The Chesapeake Bay’s oldest surviving skipjack—a National Historic Landmark—is badly damaged after a vehicle parked near the bulkhead crashed right onto its stern.
The historic sail-powered skipjack Rebecca T. Ruark, built in 1886, will not be going out dredging oysters in January this year thanks to a freak accident at its Tilghman Island dock.
On Dec. 27, the driver of a 1997 Chevrolet pickup truck ran through a piling at Dogwood Harbor on Tilghman Island where the boat was tied up and landed onto the starboard portion of the stern. St. Michaels Fire Department members were dispatched to reports of a “vehicle into bulkhead into boat”.
Wade Murphy III, whose father Wade Jr. owns the boat, told us the truck’s driver is lucky that the vehicle came to a stop on the skipjack because if he had gone in the water he could have “drowned or froze to death.”
Talbot County Sheriff’s Deputies identified the driver as Charles Arthur Riggs, 45, of Salisbury, Md. A sheriff’s department spokesman tells us deputies “detected signs of alcohol impairment” and witnesses had seen Riggs drinking at a local establishment, then driving away erratically just prior to the crash into the Rebecca T Ruark. Riggs was charged with driving under the influence.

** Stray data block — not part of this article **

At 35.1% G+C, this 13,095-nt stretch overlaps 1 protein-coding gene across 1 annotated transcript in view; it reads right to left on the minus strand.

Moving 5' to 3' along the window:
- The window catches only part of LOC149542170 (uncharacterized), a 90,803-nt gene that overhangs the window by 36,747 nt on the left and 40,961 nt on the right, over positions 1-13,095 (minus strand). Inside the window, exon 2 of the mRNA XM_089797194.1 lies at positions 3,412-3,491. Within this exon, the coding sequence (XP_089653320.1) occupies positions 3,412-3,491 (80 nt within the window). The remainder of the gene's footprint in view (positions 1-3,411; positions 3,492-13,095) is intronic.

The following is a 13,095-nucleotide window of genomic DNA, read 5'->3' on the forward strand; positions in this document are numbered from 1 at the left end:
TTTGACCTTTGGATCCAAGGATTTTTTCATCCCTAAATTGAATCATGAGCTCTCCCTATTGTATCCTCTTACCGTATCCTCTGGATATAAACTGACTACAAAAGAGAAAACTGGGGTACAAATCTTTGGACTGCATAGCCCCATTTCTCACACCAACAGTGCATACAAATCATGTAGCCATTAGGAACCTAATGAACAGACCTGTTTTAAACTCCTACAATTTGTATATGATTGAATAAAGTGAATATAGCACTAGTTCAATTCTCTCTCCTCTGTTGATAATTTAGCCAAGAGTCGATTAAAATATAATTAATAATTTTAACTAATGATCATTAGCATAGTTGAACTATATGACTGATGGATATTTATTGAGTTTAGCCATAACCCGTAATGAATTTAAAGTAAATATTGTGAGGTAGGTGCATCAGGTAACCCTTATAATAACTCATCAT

Murphy said that the crash tore off the starboard aft corner of the boat, taking out the railing, a portion of the stern, davits, and GPS. “We are not going to know for sure what else has happened until we get her hauled,” said Murphy. “She is not leaking any worse than she was before the accident so that’s a good sign.”
Murphy said he is going to have several boat carpenters come and look at the damage and “we plan to fix her.” Riggs provided his insurance card to Murphy at the scene, said Murphy.
Wade (Wady) Murphy Jr. is the oldest skipjack captain in the Maryland oyster dredge fleet and is considered one of the most knowledgeable.
The Rebecca T. Ruark was built in 1886 at Taylor’s Island, Maryland as a sloop and is now the oldest working vessel in the sail dredge fishery. She was named to the National Register of Historic Places in 2003.
Wade Murphy III represents four generations of Tilghman Island watermen to dredge oysters under sail. He is owner and captain of the skipjack Hilda M. Willing.
“Dad has gotten some age on him so the last few years in January myself and my crew go out with him on the Rebecca and work her with him,” he said. “We will have to stay with my boat this year.”